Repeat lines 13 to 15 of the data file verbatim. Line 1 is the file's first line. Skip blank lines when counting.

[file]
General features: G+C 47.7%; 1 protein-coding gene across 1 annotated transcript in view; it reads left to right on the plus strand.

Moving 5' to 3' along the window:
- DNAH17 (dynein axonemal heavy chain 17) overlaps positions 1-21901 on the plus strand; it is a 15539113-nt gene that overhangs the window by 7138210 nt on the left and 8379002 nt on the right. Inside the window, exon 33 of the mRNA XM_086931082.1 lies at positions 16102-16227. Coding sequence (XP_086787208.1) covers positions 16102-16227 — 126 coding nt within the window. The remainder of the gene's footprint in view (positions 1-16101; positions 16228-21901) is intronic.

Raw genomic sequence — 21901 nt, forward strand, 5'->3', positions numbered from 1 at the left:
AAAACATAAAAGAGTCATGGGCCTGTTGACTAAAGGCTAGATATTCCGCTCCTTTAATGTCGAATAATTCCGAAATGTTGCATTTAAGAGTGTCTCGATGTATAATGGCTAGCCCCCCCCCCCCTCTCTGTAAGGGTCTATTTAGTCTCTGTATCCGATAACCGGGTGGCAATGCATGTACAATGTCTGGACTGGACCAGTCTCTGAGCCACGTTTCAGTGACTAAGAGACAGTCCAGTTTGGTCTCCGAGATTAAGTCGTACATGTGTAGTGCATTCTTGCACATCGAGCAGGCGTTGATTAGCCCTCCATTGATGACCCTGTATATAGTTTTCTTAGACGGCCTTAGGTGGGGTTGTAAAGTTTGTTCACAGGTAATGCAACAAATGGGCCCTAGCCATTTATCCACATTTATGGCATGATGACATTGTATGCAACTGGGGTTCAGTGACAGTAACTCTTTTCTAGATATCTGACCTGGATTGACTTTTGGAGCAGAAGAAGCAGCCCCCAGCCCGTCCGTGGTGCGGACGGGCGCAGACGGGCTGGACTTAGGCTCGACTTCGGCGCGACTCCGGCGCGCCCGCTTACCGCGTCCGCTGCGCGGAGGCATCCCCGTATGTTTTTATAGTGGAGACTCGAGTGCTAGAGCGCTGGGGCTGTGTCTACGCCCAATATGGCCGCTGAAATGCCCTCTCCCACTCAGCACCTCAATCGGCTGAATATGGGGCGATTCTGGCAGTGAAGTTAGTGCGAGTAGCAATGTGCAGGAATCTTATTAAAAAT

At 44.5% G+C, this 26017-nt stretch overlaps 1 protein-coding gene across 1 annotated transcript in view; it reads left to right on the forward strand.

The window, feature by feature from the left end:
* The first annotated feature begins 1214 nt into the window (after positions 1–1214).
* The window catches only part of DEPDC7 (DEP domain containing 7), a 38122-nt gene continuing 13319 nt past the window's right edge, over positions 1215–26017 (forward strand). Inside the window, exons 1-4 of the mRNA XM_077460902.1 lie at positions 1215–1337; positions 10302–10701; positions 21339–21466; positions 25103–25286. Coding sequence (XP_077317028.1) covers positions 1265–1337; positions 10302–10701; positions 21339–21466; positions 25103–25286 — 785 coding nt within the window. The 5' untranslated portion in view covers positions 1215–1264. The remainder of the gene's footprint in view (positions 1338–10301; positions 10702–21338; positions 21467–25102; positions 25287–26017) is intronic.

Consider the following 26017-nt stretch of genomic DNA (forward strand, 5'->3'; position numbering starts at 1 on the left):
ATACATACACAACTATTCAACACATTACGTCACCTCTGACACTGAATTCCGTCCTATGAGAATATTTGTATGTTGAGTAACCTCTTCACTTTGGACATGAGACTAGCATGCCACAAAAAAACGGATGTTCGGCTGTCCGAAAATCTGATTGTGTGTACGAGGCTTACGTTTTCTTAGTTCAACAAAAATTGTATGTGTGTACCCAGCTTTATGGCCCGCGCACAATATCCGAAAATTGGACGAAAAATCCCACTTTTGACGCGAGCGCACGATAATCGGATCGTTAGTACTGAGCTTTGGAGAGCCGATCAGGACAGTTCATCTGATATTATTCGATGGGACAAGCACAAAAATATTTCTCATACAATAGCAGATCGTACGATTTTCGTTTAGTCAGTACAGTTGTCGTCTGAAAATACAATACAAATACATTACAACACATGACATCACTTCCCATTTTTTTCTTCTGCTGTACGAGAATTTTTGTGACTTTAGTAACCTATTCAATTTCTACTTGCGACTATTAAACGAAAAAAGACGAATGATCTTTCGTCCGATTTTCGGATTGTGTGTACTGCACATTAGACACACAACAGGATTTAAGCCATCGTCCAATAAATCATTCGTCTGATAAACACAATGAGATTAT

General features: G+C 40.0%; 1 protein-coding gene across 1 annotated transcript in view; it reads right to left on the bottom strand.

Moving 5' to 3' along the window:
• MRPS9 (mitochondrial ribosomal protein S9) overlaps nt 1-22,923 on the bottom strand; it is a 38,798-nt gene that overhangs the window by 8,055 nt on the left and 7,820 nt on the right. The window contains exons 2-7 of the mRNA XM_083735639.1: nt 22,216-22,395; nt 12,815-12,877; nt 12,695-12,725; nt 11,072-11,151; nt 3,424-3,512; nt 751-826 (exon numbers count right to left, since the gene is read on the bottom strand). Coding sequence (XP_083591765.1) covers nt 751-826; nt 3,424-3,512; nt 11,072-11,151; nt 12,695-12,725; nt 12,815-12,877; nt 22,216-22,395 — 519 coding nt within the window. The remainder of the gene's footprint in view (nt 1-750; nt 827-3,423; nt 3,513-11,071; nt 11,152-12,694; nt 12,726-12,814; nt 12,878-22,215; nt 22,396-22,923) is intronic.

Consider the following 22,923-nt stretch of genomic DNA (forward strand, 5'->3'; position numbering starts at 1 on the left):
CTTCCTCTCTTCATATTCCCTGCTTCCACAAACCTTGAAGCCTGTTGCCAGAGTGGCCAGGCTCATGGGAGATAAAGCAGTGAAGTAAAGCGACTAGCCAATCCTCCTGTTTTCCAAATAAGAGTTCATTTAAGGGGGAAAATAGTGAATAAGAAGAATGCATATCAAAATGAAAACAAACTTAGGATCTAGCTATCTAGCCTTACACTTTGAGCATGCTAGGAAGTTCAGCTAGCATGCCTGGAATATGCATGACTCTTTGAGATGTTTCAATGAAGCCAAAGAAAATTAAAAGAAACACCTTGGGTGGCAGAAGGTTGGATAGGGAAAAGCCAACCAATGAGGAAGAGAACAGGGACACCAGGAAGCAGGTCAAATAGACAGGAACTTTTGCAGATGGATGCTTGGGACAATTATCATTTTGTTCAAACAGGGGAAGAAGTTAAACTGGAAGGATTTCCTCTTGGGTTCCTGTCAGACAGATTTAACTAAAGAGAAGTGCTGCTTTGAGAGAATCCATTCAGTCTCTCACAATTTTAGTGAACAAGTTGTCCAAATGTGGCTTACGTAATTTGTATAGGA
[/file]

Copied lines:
Moving 5' to 3' along the window:
• MRPS9 (mitochondrial ribosomal protein S9) overlaps nt 1-22,923 on the bottom strand; it is a 38,798-nt gene that overhangs the window by 8,055 nt on the left and 7,820 nt on the right. The window contains exons 2-7 of the mRNA XM_083735639.1: nt 22,216-22,395; nt 12,815-12,877; nt 12,695-12,725; nt 11,072-11,151; nt 3,424-3,512; nt 751-826 (exon numbers count right to left, since the gene is read on the bottom strand). Coding sequence (XP_083591765.1) covers nt 751-826; nt 3,424-3,512; nt 11,072-11,151; nt 12,695-12,725; nt 12,815-12,877; nt 22,216-22,395 — 519 coding nt within the window. The remainder of the gene's footprint in view (nt 1-750; nt 827-3,423; nt 3,513-11,071; nt 11,152-12,694; nt 12,726-12,814; nt 12,878-22,215; nt 22,396-22,923) is intronic.

Consider the following 22,923-nt stretch of genomic DNA (forward strand, 5'->3'; position numbering starts at 1 on the left):